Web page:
Getting through the chasm is the tough part, since there’s no money coming in, and the future looks bleak. Moore recommends going vertical – that is, concentrating all resources on a very specific market segment, and once success comes in that segment, moving on to another. It strikes me that the Newton is deep in this chasm phase right now, since everyone who wants one, has one, and Apple wasn’t able to prove that a $500+ pen-based PDA is necessary for everyone. Thus, Apple’s regrouping moves make a certain amount of sense – they must sit tight on the Newton until they can bring the price down and push it into specific markets where it makes sense, such as for doctors or delivery people. Only then can the Newton pull itself back out of the chasm.

I do feel that it’s important for the Newton to hang on, not so much for the sake of the Newton itself, but for the sake of the technology embodied in it. I can do without handwriting recognition, but some of the intelligent assistance capabilities would be incredibly useful in the Macintosh environment as well. If the Newton dies, I fear that those technologies would die with it, and that would be a bad thing for us all.

Mark H. Anbinder No comments

Duo Owners Get Modem Choice

Director of Technical Services, Baka Industries Inc.

After waiting more than a year and a half, PowerBook Duo owners now have a third-party modem option, the PowerPort/Mercury for the PowerBook Duo from Global Village Communication. The new modem fills in the top of Global Village’s product lineup, offering 19,200 bps data communications and 14,400 bps send and receive fax capabilities.

At a suggested retail price of $399, the PowerPort/Mercury for the Duo will probably be a bit more expensive than Apple’s Express Modem, the only competing product available at this time. Early reliability problems with the Duo Express Modem (most of which have reportedly been fixed through software updates) and Apple’s less-functional fax software make the extra expense worthwhile for serious telecommunicators.

Even though Apple’s 1991 introduction of the original PowerBook model was followed by a string of third-party modem offerings, none of these developers stepped forward with a model for the Duo 210 and 230 when they arrived about a year later. Manufacturers cited difficulties in getting hardware and software specifications from Apple. Since the Duo design incorporated more circuitry in less space, Apple was not able to use the same modem design they’d created for the 100-series PowerBooks. Apple claimed delays in producing appropriate developer documentation as the reason third parties were not able to develop their own modems for the Duos.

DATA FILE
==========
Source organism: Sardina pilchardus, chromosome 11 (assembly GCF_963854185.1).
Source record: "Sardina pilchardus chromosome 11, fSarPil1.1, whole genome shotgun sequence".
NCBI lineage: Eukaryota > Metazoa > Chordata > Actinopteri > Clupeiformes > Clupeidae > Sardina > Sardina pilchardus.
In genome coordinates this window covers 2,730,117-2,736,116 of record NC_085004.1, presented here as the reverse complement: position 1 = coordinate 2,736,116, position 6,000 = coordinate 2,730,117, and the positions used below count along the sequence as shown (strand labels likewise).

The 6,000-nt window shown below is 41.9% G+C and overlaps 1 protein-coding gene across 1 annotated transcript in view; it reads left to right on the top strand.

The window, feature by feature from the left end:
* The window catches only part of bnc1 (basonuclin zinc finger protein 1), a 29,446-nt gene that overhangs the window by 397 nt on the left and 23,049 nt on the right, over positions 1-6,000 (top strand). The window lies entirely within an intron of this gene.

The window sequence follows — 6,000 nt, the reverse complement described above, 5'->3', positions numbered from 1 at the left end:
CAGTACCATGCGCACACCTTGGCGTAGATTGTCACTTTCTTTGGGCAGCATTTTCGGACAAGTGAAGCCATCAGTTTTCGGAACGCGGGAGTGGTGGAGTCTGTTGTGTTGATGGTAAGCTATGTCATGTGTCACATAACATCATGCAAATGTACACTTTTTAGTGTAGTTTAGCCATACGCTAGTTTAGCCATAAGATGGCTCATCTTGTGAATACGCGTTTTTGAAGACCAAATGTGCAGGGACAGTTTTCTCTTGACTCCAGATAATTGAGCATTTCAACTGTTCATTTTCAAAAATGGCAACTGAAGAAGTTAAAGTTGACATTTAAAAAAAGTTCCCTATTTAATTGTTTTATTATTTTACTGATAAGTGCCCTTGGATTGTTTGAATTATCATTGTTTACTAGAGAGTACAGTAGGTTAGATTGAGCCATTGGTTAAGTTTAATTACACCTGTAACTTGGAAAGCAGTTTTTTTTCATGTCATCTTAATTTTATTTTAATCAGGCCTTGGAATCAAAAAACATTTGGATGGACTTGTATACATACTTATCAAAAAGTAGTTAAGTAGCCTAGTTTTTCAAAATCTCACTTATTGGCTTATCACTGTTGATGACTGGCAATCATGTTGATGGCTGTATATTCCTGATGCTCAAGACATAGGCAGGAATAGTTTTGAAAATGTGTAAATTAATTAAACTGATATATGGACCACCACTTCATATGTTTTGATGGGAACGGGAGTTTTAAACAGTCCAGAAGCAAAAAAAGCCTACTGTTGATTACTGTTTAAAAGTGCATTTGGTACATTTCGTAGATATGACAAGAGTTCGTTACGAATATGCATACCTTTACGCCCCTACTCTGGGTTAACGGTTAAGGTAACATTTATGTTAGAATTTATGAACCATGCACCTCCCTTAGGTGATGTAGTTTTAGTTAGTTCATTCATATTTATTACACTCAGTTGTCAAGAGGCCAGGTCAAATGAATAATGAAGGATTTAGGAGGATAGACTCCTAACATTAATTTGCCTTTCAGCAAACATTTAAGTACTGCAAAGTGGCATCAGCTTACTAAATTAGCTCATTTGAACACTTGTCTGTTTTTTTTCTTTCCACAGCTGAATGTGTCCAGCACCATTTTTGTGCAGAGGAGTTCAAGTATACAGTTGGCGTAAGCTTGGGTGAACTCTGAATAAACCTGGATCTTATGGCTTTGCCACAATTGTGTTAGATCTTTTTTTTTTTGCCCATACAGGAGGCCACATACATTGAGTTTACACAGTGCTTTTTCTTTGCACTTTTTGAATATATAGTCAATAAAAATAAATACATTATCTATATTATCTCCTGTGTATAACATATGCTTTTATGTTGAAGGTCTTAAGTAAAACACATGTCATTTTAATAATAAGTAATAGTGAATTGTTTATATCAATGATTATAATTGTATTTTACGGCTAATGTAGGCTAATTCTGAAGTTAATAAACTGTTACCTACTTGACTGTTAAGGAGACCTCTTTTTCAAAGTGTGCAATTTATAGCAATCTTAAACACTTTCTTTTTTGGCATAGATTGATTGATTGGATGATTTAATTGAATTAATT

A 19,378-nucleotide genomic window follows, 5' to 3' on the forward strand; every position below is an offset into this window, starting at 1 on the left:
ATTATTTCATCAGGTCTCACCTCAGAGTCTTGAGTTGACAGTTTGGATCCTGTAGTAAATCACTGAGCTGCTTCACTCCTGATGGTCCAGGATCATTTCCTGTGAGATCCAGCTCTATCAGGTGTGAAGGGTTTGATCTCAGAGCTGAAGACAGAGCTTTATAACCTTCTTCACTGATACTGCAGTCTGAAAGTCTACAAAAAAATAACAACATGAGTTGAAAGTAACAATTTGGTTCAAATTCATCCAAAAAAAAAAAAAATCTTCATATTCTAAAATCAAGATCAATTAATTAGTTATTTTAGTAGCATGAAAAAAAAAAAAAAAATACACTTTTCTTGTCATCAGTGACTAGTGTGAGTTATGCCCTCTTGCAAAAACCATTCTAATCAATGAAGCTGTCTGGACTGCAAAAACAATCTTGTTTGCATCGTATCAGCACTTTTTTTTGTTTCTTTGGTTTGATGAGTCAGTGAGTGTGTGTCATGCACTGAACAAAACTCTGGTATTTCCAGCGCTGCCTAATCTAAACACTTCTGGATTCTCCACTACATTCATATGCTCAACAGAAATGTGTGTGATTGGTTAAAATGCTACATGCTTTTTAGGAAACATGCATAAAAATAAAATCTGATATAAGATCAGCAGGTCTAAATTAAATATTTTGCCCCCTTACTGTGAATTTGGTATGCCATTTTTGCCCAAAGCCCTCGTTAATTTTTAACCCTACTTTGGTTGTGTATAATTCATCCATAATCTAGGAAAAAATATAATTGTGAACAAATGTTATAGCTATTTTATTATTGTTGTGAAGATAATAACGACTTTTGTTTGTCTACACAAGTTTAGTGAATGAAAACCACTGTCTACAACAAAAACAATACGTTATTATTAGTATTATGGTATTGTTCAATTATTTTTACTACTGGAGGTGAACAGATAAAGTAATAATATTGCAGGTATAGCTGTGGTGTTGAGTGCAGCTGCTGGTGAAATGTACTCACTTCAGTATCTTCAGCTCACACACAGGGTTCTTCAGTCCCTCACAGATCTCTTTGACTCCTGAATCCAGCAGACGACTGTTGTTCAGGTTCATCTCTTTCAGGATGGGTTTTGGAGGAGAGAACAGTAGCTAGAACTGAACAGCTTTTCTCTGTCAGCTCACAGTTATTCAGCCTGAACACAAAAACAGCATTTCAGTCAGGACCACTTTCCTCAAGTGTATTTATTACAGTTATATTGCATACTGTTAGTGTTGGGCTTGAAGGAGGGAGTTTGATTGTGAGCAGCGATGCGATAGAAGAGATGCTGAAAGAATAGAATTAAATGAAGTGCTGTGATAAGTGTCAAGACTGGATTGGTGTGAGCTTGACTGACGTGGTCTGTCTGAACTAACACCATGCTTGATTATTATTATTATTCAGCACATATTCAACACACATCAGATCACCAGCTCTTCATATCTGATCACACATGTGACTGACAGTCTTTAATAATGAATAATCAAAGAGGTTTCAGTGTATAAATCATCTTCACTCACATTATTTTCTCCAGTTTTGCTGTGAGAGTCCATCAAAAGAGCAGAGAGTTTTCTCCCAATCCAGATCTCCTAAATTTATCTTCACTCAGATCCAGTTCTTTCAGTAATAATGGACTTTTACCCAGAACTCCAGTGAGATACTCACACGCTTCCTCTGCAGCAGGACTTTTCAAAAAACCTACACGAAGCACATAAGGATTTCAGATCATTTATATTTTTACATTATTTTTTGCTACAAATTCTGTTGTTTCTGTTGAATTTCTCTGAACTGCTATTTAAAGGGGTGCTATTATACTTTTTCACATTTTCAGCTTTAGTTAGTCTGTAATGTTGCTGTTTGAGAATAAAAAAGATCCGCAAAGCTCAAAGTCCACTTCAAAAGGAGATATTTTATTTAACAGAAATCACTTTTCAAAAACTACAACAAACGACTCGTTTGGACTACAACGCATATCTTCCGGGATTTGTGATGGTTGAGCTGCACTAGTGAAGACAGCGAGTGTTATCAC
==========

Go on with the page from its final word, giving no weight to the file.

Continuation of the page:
In the meantime, Global Village offered a special version of its GlobalFax software for use with the Duo Express Modem. This served to tide over impatient Duo owners who really wanted a Global Village modem. The company reportedly plans a special reduced-price offer for owners of GlobalFax who wish to purchase a PowerPort/Mercury for their Duo, but details were not available at press time.

One important advance in Global Village’s modem design is of course the faster data throughput. The "v.32terbo" modem’s 19,200 bps performance is one third faster in raw data speeds, and the fact that many data transfer protocols have a finite overhead means that for most users, the perceived increase in speed will be even larger.

Like the other Mercury models in Global Village’s TelePort and PowerPort families, the new PowerPort/Mercury for the PowerBook Duo includes the powerful and flexible GlobalFax software for sending and receiving faxes, as well as GlobalFax OCR for converting received faxes into editable text or word processor files. The package also includes Dave Alverson’s popular ZTerm terminal emulation shareware program, which Global Village buyers need not purchase separately.

Global Village says that industry estimates place the installed base of modem-less PowerBook Duos at over 50,000 in the U.S. alone, and thousands more Duos are sold each month. If this is accurate, the first batch of new modems may vanish quickly, but Global Village hopes production will catch up with demand before too long.